14) Three Identical Strangers (dir. Tim Wardle) – One of the most fascinating stories of the year. This remarkable documentary starts off with a remarkable story of three young men who, in the early 70s found out they each were separated at birth and were actually identical triplets. They quickly became a sensation at the time. It seems like such a warm and fuzzy story but there is some darkness here. The film is actually a fascinating expose on the shady dealings made by the adoption agency where the babies were adopted. The film is entertainingly directed by Tim Wardle – it features some re-enacted scenes, interesting interviews, archival footage, photographs to weave a story that keeps being unwrapped layer by layer. The film certainly goes to places you make not expect from its initial happy-go-lucky opening but it draws you in like truly great non-fiction filmmaking tends to do.

15) Bohemian Rhapsody (dir. Bryan Singer, Dexter Fletcher)– And this is where I lose you. Yes, one of the most unfortunately controversial movies of the year, the movie ‘film twitter’ doesn’t want you to like – or even see – “Bohemian Rhapsody” is actually a really great crowd-pleaser. Is is a perfect film? Far from it. But the outstanding central performance from Rami Malek as the one and only Freddie Mercury is one of the best of the year. So what’s the controversy? For starters, director Bryan Singer, who right now has a terrible reputation in Hollywood because of his dodging of some Kevin Spacey-like allegations, gives the whole project an icky feeling. He was actually fired from the film with weeks to go during shooting. Director Dexter Fletcher was hired to finish the film and see it through post-production. Singer is no-longer really associated with the film except for that pesky onscreen credit that he still has – but blame the DGA’s rules not the film or the countless others who worked hard to make it as good as it could be. It’s one of the better music biopics, it doesn’t break the mold in any real way and sort of wallows in cliches but because Mercury was such a fascinating person and Malek is so charismatic, it’s hard to take your eyes off him AND the movie. The music is great, the performances are fun, and I don’t believe the film tries to hide Mercury’s sexuality in any way. The movie is pretty gay actually. Does it get all the real life facts right? Of course not – this isn’t a documentary – but you know what? The film did make me want to learn more about Queen and its leading man and that’s not a bad thing. There’s a reason that almost everyone I know who saw the film liked it – it’s entertaining from start to finish!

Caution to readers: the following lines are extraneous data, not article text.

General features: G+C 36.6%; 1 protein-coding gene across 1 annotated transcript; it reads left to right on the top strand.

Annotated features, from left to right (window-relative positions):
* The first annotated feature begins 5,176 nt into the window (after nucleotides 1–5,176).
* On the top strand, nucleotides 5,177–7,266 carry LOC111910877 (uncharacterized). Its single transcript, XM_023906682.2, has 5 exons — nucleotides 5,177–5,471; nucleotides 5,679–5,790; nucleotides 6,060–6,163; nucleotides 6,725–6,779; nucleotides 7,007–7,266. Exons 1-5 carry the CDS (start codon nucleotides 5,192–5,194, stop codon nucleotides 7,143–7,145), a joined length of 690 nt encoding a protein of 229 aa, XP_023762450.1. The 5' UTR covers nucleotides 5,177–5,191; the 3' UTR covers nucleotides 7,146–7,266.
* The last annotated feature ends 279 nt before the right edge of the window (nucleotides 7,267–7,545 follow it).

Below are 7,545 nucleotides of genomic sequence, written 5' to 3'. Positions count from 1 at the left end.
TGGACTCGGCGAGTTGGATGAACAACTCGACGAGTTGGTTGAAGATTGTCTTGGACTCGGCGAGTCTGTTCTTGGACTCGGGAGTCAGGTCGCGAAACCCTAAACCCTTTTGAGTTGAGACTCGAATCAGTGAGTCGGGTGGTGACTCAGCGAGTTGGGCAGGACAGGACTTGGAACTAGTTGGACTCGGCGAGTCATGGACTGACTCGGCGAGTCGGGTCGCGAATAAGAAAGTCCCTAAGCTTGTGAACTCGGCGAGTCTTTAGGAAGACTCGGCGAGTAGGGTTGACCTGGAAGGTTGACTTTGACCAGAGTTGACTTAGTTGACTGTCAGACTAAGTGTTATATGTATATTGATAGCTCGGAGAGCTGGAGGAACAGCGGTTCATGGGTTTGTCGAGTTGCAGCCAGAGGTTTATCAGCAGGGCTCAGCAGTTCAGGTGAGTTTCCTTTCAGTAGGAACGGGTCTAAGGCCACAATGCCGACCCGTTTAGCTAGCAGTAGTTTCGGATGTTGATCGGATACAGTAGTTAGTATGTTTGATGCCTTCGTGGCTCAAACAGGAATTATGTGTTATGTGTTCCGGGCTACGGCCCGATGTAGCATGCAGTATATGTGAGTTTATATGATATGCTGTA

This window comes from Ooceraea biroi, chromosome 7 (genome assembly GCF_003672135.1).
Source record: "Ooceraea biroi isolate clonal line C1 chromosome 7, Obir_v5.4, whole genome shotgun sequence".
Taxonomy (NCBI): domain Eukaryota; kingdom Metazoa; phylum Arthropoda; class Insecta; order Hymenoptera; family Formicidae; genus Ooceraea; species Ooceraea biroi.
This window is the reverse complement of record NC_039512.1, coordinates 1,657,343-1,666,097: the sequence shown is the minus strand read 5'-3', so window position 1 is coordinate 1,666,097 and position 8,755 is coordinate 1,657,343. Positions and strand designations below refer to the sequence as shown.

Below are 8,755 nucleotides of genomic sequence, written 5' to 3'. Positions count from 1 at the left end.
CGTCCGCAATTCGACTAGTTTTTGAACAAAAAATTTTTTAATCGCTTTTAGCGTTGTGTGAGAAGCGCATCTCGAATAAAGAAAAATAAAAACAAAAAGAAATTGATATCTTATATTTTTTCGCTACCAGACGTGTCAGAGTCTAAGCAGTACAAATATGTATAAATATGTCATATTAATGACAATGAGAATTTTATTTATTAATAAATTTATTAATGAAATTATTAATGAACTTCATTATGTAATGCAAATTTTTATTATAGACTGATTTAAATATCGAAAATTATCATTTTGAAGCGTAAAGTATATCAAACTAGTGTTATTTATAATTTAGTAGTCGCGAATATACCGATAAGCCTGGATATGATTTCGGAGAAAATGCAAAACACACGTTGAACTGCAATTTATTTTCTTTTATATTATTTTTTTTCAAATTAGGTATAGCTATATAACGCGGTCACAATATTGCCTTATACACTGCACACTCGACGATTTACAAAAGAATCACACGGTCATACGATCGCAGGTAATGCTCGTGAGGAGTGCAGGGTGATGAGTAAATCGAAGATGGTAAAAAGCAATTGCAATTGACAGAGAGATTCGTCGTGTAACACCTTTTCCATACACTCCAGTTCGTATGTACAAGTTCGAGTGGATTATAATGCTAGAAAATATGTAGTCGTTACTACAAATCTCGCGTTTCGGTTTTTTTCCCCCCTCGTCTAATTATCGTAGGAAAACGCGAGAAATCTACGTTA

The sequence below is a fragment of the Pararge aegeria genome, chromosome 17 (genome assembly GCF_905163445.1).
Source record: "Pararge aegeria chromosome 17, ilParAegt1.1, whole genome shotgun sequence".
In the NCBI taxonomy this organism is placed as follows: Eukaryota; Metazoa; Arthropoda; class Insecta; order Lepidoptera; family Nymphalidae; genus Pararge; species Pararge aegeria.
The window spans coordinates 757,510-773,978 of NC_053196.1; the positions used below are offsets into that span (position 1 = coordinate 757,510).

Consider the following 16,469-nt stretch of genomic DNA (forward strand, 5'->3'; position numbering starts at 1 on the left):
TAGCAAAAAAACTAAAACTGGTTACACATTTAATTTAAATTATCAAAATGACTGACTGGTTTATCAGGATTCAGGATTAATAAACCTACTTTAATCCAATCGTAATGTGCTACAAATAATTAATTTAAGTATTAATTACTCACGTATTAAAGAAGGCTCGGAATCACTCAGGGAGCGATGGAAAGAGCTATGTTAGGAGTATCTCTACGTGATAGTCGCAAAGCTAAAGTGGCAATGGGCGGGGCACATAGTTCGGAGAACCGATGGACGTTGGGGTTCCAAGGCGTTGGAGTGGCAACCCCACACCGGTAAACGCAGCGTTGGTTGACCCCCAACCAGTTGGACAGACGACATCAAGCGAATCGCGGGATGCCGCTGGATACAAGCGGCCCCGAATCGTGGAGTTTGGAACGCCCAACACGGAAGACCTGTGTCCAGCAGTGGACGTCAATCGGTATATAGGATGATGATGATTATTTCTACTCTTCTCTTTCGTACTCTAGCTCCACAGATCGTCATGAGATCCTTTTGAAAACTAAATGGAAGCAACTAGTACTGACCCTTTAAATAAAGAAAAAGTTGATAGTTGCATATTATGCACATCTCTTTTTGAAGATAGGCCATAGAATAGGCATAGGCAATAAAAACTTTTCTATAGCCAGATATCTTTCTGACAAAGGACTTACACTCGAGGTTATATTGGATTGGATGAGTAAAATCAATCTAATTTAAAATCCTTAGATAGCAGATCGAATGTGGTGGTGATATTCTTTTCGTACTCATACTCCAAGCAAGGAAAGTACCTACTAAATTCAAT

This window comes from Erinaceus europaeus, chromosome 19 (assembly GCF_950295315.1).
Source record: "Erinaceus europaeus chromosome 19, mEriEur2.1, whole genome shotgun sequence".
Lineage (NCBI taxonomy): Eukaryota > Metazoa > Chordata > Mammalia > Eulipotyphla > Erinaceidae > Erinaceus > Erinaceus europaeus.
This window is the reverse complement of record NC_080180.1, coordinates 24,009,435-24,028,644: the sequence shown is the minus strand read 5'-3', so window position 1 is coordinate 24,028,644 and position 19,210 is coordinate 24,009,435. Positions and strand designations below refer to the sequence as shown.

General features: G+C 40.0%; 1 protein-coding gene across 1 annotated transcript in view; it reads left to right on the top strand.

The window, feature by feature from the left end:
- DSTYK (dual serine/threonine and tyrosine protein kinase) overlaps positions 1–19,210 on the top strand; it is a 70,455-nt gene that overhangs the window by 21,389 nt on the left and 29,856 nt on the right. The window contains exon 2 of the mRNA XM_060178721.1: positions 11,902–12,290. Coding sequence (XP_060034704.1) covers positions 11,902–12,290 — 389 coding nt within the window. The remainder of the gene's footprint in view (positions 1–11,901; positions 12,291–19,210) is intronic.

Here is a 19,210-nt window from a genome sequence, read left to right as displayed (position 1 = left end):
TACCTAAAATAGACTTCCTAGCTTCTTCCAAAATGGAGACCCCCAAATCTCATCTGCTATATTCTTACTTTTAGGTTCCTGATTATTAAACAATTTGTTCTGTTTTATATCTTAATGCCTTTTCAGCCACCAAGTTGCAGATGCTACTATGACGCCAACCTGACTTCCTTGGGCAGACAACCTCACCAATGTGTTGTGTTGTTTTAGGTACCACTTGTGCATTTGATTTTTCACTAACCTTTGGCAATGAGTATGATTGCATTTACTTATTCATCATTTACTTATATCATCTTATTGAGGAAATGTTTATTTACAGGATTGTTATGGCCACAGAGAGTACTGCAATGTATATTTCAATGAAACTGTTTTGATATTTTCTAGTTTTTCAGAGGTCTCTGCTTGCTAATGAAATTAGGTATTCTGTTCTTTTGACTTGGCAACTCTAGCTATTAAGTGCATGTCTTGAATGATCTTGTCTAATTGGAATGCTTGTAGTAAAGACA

Almost made the cut:
Roma – Beautiful b&w cinematography, deeply personal, and a strong message about our current state of affairs.

Halloween – A fantastic reworking of a popular slasher franchise that had lost its way. Even a few hiccups can’t ruin the welcomed feminist bent including Jamie Lee Curtis’ delightfully cuckoo performance.

Upgrade – This extremely fun and violence sci-fi thriller isn’t the most original futuristic commentary on the evil powers of technology, but this John Carpenter-inspired romp is one of the more underrated films of the year.

Won’t You Be My Neighbor? – I was more of a “Sesame Street” kid, but the sheer likability of TV icon Fred Rogers comes through in this extremely moving film about everyone’s favorite cardigan-wearing neighbor.

Blockers – An absolutely hilarious and criminally under-seen sex comedy with surprising female empowerment is a laugh riot from beginning to end. It doesn’t totally reinvent the wheel but it’s a sheer delight.

Avengers: Infinity War – A culmination of ten years of Marvel super nerd stuff that completely satisfies – even with that major cliffhanger ending.